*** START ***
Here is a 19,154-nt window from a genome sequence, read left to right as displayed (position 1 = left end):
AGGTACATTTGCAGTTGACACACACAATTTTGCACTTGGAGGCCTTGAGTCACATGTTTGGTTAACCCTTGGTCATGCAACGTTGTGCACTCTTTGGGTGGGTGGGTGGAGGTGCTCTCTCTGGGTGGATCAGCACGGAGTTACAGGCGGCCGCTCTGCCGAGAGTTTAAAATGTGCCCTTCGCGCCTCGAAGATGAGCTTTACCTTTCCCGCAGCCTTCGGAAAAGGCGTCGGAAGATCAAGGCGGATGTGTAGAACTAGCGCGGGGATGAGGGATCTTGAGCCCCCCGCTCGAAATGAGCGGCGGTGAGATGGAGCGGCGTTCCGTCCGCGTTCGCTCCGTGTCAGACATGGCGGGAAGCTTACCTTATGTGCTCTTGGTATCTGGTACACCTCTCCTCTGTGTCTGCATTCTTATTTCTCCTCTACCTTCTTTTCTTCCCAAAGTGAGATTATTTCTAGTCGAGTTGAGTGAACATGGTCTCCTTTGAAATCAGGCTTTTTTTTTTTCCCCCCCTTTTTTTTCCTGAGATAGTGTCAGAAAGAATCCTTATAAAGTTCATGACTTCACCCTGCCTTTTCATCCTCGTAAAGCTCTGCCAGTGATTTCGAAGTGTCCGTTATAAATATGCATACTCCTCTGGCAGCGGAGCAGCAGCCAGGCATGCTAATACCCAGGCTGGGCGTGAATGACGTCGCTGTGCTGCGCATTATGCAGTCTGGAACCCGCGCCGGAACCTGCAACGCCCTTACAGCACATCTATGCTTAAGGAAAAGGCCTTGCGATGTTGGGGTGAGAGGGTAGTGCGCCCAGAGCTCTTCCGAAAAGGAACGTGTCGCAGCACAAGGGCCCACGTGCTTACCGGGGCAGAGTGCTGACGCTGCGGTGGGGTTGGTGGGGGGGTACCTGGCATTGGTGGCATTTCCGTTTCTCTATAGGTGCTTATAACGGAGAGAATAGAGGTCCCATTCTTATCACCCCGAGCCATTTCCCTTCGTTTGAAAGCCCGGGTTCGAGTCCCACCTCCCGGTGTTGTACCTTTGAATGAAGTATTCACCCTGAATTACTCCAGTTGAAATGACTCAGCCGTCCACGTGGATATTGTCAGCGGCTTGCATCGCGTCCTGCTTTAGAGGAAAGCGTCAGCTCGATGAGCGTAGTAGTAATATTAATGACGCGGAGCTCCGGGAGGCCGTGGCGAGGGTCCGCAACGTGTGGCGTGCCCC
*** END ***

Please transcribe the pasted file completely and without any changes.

Here is a 19,154-nt window from a genome sequence, read left to right as displayed (position 1 = left end):
AGGTACATTTGCAGTTGACACACACAATTTTGCACTTGGAGGCCTTGAGTCACATGTTTGGTTAACCCTTGGTCATGCAACGTTGTGCACTCTTTGGGTGGGTGGGTGGAGGTGCTCTCTCTGGGTGGATCAGCACGGAGTTACAGGCGGCCGCTCTGCCGAGAGTTTAAAATGTGCCCTTCGCGCCTCGAAGATGAGCTTTACCTTTCCCGCAGCCTTCGGAAAAGGCGTCGGAAGATCAAGGCGGATGTGTAGAACTAGCGCGGGGATGAGGGATCTTGAGCCCCCCGCTCGAAATGAGCGGCGGTGAGATGGAGCGGCGTTCCGTCCGCGTTCGCTCCGTGTCAGACATGGCGGGAAGCTTACCTTATGTGCTCTTGGTATCTGGTACACCTCTCCTCTGTGTCTGCATTCTTATTTCTCCTCTACCTTCTTTTCTTCCCAAAGTGAGATTATTTCTAGTCGAGTTGAGTGAACATGGTCTCCTTTGAAATCAGGCTTTTTTTTTTTCCCCCCCTTTTTTTTCCTGAGATAGTGTCAGAAAGAATCCTTATAAAGTTCATGACTTCACCCTGCCTTTTCATCCTCGTAAAGCTCTGCCAGTGATTTCGAAGTGTCCGTTATAAATATGCATACTCCTCTGGCAGCGGAGCAGCAGCCAGGCATGCTAATACCCAGGCTGGGCGTGAATGACGTCGCTGTGCTGCGCATTATGCAGTCTGGAACCCGCGCCGGAACCTGCAACGCCCTTACAGCACATCTATGCTTAAGGAAAAGGCCTTGCGATGTTGGGGTGAGAGGGTAGTGCGCCCAGAGCTCTTCCGAAAAGGAACGTGTCGCAGCACAAGGGCCCACGTGCTTACCGGGGCAGAGTGCTGACGCTGCGGTGGGGTTGGTGGGGGGGTACCTGGCATTGGTGGCATTTCCGTTTCTCTATAGGTGCTTATAACGGAGAGAATAGAGGTCCCATTCTTATCACCCCGAGCCATTTCCCTTCGTTTGAAAGCCCGGGTTCGAGTCCCACCTCCCGGTGTTGTACCTTTGAATGAAGTATTCACCCTGAATTACTCCAGTTGAAATGACTCAGCCGTCCACGTGGATATTGTCAGCGGCTTGCATCGCGTCCTGCTTTAGAGGAAAGCGTCAGCTCGATGAGCGTAGTAGTAATATTAATGACGCGGAGCTCCGGGAGGCCGTGGCGAGGGTCCGCAACGTGTGGCGTGCCCC